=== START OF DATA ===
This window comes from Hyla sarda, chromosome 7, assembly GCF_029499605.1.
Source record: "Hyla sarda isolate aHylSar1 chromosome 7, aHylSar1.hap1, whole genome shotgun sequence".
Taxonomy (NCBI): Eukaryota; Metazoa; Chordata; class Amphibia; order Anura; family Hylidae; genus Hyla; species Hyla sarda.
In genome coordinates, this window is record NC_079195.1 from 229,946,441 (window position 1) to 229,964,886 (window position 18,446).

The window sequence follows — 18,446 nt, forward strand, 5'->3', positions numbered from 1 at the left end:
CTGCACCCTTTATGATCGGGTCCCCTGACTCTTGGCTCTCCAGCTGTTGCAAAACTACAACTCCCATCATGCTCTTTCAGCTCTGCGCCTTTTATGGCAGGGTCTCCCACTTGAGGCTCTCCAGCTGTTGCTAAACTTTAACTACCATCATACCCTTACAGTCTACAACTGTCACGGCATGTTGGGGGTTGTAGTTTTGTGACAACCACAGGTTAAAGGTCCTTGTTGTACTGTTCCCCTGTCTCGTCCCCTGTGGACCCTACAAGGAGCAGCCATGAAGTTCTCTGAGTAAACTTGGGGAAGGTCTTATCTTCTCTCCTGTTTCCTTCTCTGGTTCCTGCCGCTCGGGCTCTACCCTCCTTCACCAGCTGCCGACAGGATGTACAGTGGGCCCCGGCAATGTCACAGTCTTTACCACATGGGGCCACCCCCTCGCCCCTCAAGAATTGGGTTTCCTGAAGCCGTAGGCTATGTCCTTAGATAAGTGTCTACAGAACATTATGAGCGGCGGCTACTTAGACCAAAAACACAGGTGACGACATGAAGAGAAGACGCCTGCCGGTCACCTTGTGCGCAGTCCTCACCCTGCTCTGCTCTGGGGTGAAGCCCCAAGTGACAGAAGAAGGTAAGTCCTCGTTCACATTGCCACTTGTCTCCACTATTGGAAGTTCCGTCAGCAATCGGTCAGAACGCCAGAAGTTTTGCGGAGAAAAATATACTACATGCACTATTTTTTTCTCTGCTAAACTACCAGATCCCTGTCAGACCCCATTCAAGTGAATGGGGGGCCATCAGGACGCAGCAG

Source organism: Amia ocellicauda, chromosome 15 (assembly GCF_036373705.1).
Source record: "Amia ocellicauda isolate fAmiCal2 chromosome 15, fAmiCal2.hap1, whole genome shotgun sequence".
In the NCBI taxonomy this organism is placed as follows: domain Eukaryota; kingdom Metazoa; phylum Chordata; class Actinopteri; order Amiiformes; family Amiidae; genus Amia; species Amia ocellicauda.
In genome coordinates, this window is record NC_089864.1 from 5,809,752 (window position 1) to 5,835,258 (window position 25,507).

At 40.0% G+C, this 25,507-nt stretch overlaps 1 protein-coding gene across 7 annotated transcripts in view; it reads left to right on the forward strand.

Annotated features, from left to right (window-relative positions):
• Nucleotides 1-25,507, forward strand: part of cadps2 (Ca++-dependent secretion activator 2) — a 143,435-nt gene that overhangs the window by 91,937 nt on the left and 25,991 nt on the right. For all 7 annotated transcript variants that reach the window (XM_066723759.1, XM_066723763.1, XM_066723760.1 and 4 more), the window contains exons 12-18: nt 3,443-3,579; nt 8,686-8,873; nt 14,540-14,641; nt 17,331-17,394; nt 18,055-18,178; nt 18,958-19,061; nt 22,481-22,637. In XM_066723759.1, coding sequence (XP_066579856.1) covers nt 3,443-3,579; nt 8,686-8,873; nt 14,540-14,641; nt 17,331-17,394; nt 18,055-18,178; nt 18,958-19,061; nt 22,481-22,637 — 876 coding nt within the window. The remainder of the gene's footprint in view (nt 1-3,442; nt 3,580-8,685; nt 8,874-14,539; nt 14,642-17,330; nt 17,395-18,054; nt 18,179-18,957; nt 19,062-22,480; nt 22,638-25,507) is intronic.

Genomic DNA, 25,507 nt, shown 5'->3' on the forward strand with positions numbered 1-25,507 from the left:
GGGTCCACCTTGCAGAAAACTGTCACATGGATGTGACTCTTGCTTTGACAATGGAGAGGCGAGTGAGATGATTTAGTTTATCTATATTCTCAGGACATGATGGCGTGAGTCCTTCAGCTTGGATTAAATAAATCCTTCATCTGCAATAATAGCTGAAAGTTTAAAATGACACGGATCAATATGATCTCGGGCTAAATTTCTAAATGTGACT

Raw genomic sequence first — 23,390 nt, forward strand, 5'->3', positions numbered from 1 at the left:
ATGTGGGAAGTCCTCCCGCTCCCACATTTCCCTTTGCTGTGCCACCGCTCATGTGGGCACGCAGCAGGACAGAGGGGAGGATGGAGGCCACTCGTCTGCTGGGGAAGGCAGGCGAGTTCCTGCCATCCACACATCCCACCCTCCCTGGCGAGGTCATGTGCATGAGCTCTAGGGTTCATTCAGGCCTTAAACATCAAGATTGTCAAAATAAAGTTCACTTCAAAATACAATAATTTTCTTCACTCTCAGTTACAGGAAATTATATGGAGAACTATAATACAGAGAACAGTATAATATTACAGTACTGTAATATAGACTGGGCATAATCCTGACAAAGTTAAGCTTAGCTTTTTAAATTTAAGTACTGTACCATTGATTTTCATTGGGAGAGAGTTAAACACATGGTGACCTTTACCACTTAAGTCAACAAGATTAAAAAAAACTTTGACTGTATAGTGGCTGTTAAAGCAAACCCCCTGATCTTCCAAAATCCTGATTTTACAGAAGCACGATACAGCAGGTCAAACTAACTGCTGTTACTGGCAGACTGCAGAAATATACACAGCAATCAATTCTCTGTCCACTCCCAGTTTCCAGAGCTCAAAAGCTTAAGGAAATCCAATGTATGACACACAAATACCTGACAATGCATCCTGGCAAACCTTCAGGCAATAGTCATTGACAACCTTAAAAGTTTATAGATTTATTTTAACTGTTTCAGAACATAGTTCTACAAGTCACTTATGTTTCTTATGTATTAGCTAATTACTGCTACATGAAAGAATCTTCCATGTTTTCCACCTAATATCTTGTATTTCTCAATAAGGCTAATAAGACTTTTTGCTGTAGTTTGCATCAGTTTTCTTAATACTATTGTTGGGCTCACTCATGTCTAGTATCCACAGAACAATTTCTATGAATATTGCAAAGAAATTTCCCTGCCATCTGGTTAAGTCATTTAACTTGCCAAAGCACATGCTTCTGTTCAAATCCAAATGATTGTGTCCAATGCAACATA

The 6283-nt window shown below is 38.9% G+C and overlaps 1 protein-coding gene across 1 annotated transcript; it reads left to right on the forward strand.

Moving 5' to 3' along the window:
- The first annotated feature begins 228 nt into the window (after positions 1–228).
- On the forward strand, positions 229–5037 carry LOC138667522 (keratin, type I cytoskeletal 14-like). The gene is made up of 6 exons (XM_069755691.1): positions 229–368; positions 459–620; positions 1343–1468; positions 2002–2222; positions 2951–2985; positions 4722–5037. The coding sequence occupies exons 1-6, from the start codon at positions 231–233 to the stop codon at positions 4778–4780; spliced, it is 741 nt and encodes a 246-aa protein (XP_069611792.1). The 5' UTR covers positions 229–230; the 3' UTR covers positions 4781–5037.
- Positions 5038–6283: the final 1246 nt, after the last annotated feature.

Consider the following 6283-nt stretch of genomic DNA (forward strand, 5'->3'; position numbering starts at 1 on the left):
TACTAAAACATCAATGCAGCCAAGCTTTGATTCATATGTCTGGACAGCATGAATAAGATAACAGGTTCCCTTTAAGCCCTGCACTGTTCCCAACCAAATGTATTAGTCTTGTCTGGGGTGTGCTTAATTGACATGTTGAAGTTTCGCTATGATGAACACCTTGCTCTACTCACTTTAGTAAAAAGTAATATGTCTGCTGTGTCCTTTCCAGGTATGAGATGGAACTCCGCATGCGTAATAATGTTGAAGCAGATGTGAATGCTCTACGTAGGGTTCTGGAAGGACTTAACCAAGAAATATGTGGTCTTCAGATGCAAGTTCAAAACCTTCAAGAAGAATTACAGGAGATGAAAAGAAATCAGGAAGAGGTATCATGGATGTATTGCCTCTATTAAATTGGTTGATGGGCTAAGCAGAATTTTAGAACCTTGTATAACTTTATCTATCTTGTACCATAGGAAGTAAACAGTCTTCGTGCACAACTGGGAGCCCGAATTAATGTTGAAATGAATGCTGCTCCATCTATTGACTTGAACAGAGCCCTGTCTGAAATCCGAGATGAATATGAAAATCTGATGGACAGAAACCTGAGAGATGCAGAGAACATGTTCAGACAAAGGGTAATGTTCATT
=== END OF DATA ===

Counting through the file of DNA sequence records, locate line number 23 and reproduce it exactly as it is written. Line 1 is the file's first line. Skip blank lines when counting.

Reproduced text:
Consider the following 6283-nt stretch of genomic DNA (forward strand, 5'->3'; position numbering starts at 1 on the left):